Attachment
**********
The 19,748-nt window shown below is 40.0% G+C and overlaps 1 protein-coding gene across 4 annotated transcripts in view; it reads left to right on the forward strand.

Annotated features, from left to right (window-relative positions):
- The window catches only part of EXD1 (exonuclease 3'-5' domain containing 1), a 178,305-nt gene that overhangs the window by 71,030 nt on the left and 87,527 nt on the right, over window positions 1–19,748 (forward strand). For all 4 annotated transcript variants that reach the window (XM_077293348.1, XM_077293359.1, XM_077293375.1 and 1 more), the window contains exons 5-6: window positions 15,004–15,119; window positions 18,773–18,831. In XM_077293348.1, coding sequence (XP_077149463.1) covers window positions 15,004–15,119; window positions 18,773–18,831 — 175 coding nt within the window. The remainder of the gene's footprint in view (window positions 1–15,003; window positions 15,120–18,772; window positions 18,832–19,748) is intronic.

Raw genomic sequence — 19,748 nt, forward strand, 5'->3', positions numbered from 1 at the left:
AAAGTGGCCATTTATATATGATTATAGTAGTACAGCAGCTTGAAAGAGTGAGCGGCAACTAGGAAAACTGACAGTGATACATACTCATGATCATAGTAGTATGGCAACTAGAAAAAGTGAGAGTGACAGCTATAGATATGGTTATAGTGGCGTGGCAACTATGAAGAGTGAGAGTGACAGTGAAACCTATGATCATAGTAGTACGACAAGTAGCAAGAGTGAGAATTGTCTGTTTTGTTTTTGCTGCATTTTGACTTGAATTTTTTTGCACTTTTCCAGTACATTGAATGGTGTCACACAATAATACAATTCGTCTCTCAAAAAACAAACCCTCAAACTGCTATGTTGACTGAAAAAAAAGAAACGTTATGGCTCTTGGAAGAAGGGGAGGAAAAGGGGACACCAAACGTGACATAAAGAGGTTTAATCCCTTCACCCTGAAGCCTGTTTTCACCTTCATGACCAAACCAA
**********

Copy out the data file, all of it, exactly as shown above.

The 19,748-nt window shown below is 40.0% G+C and overlaps 1 protein-coding gene across 4 annotated transcripts in view; it reads left to right on the forward strand.

Annotated features, from left to right (window-relative positions):
- The window catches only part of EXD1 (exonuclease 3'-5' domain containing 1), a 178,305-nt gene that overhangs the window by 71,030 nt on the left and 87,527 nt on the right, over window positions 1–19,748 (forward strand). For all 4 annotated transcript variants that reach the window (XM_077293348.1, XM_077293359.1, XM_077293375.1 and 1 more), the window contains exons 5-6: window positions 15,004–15,119; window positions 18,773–18,831. In XM_077293348.1, coding sequence (XP_077149463.1) covers window positions 15,004–15,119; window positions 18,773–18,831 — 175 coding nt within the window. The remainder of the gene's footprint in view (window positions 1–15,003; window positions 15,120–18,772; window positions 18,832–19,748) is intronic.

Raw genomic sequence — 19,748 nt, forward strand, 5'->3', positions numbered from 1 at the left:
AAAGTGGCCATTTATATATGATTATAGTAGTACAGCAGCTTGAAAGAGTGAGCGGCAACTAGGAAAACTGACAGTGATACATACTCATGATCATAGTAGTATGGCAACTAGAAAAAGTGAGAGTGACAGCTATAGATATGGTTATAGTGGCGTGGCAACTATGAAGAGTGAGAGTGACAGTGAAACCTATGATCATAGTAGTACGACAAGTAGCAAGAGTGAGAATTGTCTGTTTTGTTTTTGCTGCATTTTGACTTGAATTTTTTTGCACTTTTCCAGTACATTGAATGGTGTCACACAATAATACAATTCGTCTCTCAAAAAACAAACCCTCAAACTGCTATGTTGACTGAAAAAAAAGAAACGTTATGGCTCTTGGAAGAAGGGGAGGAAAAGGGGACACCAAACGTGACATAAAGAGGTTTAATCCCTTCACCCTGAAGCCTGTTTTCACCTTCATGACCAAACCAA